RETROSPECT: January 22nd – 31st

The following is part of a series reflecting on the life of C.S. Lewis. This is accomplished by summarizing various events or happenings during his lifetime for the noted period and may include significant events related to him after his death.

Highlights for the final third of January (22nd – 31st) include: The publication of one of the last books Lewis wrote, the first meeting of a special Oxford club and the last sermon Lewis ever preached.

Letters to MalcolmLewis was working on several books before he died in 1963. The first one published posthumously was Letters to Malcolm: Chiefly on Prayer. It came out on the 27th in 1964. While Lewis is known for writing in a variety of styles, this book is somewhat unique in that though they are present as letters to someone, they were really letters to an imaginary person. Today we have a large collection of actual letters Lewis wrote, so those new to his writings should be careful to note this fact. This leads to the obvious question as to why he would deal with such a serious subject to a fictional person. While Lewis had written directly on the issue of prayer in several places, he never believed he understood it enough to offer himself as an authority on it. Thus, by presenting the book as if they were merely letters to a friend he felt he could reveal his imperfect perception.

Another work published posthumously, but not prepared by Lewis, was also released during this period. Christian Reflections is one of several volumes containing essays that had not previously been available in book form. In fact, nearly half of the fourteen pieces had never been published before the 23rd in 1967. They are:

  1. On Ethics

  2. De Futilitate

  3. The Funeral of a Great Myth

  4. The Psalms

  5. The Language of Religion

  6. Modern Theology and Biblical Criticism

That final essay is now known as “Fern-seed and Elephants” when it was later published as the lead essay in a collection published in September, 1975 (but that book is now out of print). Both names are titles that Walter Hooper (the editor of the book) devised. For the 1975 book he decided to change it as the result of being encouraged by a friend to have an “eye-catching” name to the new collection.

Christian ReflectionsSpeaking of changing titles, another essay in Christian Reflections is infamous for having a different name. When the essay was first published during Lewis’s lifetime the publisher gave it a title he disliked. The new title (created by Hooper) is “The Seeing Eye.” You’ll have to wait until sometime next month when the piece was originally published to learn of the old title.

A couple of debuts occurred this final third of January. While Lewis had been selected to be a Fellow of Magdalen College in 1925, it wasn’t until the 23rd in 1926 that he gave his first lecture in that position. His topic was “Some Eighteenth Century Precursors of the Romantic Movement.” The other “first” was the initial meeting of the Oxford University Socratic Club on the 26th in 1942. This was a student-led group founded by Stella Aldwinckle. She asked Lewis to be the club’s first president and he accepted. The purpose of the group was to give an open forum to discuss issues related to questions of faith. Typically there were two speakers, one would read a paper and the other reply (sometimes either of these would be a non-Christian), followed by audience participation. The topic of the first meeting was “Won’t mankind outgrow Christianity in the face of the advance of science and of modern ideologies?” The group released several digests that has been out of print until recently when Joel Heck had all of them collected in a single volume. You can now get it on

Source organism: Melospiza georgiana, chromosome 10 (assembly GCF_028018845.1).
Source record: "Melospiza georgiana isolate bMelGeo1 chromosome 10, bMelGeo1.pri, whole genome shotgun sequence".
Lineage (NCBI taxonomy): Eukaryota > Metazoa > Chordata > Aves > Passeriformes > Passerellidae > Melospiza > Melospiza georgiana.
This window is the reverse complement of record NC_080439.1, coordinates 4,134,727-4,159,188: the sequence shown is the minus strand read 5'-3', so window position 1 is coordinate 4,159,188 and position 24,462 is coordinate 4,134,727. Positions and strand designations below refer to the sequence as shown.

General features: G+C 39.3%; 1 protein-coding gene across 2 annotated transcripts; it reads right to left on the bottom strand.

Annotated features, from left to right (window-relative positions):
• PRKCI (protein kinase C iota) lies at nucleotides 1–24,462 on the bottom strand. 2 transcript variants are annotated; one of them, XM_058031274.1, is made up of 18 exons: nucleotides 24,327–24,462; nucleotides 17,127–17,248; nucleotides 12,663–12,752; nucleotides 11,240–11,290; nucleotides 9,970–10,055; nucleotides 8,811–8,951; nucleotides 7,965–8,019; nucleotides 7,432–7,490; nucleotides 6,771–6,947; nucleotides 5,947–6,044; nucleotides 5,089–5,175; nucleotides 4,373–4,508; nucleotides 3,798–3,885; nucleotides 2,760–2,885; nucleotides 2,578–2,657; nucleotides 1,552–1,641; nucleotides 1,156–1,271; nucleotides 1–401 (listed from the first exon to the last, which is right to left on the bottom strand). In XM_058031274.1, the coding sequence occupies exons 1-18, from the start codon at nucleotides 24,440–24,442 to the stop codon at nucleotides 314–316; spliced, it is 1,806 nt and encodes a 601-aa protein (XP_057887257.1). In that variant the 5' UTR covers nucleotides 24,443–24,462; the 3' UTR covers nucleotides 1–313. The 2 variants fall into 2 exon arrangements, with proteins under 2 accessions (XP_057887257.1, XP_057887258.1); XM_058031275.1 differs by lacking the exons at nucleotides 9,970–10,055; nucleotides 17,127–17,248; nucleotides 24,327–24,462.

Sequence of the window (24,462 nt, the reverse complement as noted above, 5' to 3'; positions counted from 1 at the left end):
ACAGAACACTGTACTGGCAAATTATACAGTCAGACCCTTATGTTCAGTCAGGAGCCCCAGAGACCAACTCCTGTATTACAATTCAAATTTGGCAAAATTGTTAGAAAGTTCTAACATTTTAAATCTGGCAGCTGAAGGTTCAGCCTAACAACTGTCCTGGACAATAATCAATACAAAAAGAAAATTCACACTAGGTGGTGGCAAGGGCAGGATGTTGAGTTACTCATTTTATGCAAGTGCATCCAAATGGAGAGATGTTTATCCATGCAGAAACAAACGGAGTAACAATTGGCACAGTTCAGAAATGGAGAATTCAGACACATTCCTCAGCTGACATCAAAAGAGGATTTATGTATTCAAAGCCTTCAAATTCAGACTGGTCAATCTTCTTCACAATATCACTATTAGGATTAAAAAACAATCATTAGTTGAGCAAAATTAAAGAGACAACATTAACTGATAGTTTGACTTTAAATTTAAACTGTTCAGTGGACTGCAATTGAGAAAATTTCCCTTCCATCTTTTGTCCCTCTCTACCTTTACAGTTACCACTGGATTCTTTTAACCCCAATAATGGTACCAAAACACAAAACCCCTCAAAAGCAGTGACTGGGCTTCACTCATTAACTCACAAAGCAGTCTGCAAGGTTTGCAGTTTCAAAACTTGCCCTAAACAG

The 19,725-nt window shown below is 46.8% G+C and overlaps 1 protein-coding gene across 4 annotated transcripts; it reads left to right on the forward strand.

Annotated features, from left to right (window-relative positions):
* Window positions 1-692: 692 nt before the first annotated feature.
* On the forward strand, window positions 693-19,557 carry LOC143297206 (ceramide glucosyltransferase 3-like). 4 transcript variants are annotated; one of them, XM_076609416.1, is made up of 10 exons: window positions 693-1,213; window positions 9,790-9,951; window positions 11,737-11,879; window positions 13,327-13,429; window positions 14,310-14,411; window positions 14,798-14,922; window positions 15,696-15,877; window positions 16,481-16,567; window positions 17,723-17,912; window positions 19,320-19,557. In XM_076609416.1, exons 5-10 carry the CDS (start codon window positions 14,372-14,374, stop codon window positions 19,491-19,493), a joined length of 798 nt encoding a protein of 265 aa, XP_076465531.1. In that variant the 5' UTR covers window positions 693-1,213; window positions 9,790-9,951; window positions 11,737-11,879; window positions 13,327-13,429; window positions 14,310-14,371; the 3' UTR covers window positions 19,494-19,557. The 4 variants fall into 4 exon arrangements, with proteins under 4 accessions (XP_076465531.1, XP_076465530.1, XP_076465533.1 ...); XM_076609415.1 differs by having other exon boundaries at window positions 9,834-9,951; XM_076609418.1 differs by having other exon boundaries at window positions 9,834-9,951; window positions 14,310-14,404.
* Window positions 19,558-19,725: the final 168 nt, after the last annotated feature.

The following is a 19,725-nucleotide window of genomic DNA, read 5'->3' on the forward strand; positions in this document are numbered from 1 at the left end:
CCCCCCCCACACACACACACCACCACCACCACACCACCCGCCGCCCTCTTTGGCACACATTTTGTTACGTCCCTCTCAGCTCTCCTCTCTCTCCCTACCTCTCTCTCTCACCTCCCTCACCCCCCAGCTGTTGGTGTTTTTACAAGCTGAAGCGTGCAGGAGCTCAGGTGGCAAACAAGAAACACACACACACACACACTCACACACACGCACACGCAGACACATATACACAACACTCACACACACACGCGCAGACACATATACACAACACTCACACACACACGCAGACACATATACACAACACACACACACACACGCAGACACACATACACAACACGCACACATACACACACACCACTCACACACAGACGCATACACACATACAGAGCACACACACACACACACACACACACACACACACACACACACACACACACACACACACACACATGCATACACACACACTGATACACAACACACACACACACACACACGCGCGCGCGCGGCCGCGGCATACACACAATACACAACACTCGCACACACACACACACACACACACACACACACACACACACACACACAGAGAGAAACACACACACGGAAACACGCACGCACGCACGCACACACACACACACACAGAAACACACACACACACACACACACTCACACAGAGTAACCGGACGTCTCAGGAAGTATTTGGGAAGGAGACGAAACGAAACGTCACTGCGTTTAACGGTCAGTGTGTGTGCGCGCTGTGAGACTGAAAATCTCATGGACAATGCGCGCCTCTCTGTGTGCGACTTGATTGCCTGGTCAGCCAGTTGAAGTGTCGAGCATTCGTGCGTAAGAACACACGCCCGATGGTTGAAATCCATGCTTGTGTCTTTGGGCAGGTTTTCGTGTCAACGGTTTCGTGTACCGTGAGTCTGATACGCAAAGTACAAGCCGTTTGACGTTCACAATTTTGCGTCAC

When Lewis stood before the congregation at Evensong at Magdalene College on the 29th in 1956 it had been almost a decade since he had preached. This occasion also happened to be his last. Years later, in January 1963, a condensed version of what he said was published in The Lion under the title of “Thoughts of a Cambridge Don.” The complete text is now found in The Weight of Glory with the title “A Slip of the Tongue.” Lewis kicked off his message by commenting that he felt under less pressure as a layman when preaching because he was “comparing notes” and “not so much presuming to instruct.” He then shared an experience where he had recently prayed as if the temporal world was more important than the eternal. Having caught his own “slip of the tongue” he reflected on how easy it is to reverse one’s priorities and live as though the temporary aspects of life is of greater value than those that are everlasting.

The twelfth installment of what we now know as The Great Divorce was printed on the 26th in 1945 in The Guardian. It is the second of four segments from chapter nine in the book. Here the fictional Lewis continues to learn more about Heaven from George MacDonald including what “the subtlest of all the snares” is.

Image and ImaginationA couple of book reviews by Lewis were published this month. He reviewed The Oxford Book of Christian Verse by Lord David Cecil (Editor) in 1941 in The Review of English Studies and The Art of Courtly Love by Andreas Capellanus came out in 1943 in The Review of English Studies. Until late last year these two and nearly all of his other book reviews had never been republished. Image and Imagination, a title edited by Walter Hooper and released in November, 2013 collects these and other reviews that had not been previously available. Cambridge University Press is the publisher and another book they released was Selected Literary Essays. I note this because the subject matter is similar and because a selection from that book first came out in this month in 1960. “Metre” was printed in the January issue of A Review of English Literature.

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